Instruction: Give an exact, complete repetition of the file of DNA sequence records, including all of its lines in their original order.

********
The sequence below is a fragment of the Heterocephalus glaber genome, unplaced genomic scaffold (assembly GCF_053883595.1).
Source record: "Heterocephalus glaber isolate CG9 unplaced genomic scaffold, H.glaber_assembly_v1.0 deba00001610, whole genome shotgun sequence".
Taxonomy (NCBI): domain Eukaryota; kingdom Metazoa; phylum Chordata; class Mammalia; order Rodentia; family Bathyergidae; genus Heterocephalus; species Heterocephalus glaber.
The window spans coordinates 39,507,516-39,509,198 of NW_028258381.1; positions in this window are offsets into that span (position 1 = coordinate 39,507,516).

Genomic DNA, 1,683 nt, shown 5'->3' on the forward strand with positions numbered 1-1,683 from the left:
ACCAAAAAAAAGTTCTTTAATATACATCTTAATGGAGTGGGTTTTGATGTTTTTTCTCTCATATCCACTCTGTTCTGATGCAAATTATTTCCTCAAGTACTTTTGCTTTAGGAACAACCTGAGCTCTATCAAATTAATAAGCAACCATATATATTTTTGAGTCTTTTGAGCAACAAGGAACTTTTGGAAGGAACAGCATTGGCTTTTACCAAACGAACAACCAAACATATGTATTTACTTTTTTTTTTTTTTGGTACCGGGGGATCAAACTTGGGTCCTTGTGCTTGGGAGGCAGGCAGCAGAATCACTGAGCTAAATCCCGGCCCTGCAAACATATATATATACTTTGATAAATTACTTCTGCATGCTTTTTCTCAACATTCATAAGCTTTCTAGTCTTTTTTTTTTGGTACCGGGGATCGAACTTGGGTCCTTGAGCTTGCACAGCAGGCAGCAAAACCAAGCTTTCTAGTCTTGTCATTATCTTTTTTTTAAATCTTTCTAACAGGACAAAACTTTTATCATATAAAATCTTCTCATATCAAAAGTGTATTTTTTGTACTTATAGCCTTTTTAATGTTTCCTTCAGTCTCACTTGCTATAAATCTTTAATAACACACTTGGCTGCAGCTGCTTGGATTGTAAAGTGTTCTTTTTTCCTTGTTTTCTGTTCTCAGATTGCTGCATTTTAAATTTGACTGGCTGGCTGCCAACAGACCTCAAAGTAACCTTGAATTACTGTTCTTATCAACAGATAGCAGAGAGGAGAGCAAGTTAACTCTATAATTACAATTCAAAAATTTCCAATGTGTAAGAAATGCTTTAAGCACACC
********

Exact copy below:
The sequence below is a fragment of the Heterocephalus glaber genome, unplaced genomic scaffold (assembly GCF_053883595.1).
Source record: "Heterocephalus glaber isolate CG9 unplaced genomic scaffold, H.glaber_assembly_v1.0 deba00001610, whole genome shotgun sequence".
Taxonomy (NCBI): domain Eukaryota; kingdom Metazoa; phylum Chordata; class Mammalia; order Rodentia; family Bathyergidae; genus Heterocephalus; species Heterocephalus glaber.
The window spans coordinates 39,507,516-39,509,198 of NW_028258381.1; positions in this window are offsets into that span (position 1 = coordinate 39,507,516).

Genomic DNA, 1,683 nt, shown 5'->3' on the forward strand with positions numbered 1-1,683 from the left:
ACCAAAAAAAAGTTCTTTAATATACATCTTAATGGAGTGGGTTTTGATGTTTTTTCTCTCATATCCACTCTGTTCTGATGCAAATTATTTCCTCAAGTACTTTTGCTTTAGGAACAACCTGAGCTCTATCAAATTAATAAGCAACCATATATATTTTTGAGTCTTTTGAGCAACAAGGAACTTTTGGAAGGAACAGCATTGGCTTTTACCAAACGAACAACCAAACATATGTATTTACTTTTTTTTTTTTTTGGTACCGGGGGATCAAACTTGGGTCCTTGTGCTTGGGAGGCAGGCAGCAGAATCACTGAGCTAAATCCCGGCCCTGCAAACATATATATATACTTTGATAAATTACTTCTGCATGCTTTTTCTCAACATTCATAAGCTTTCTAGTCTTTTTTTTTTGGTACCGGGGATCGAACTTGGGTCCTTGAGCTTGCACAGCAGGCAGCAAAACCAAGCTTTCTAGTCTTGTCATTATCTTTTTTTTAAATCTTTCTAACAGGACAAAACTTTTATCATATAAAATCTTCTCATATCAAAAGTGTATTTTTTGTACTTATAGCCTTTTTAATGTTTCCTTCAGTCTCACTTGCTATAAATCTTTAATAACACACTTGGCTGCAGCTGCTTGGATTGTAAAGTGTTCTTTTTTCCTTGTTTTCTGTTCTCAGATTGCTGCATTTTAAATTTGACTGGCTGGCTGCCAACAGACCTCAAAGTAACCTTGAATTACTGTTCTTATCAACAGATAGCAGAGAGGAGAGCAAGTTAACTCTATAATTACAATTCAAAAATTTCCAATGTGTAAGAAATGCTTTAAGCACACC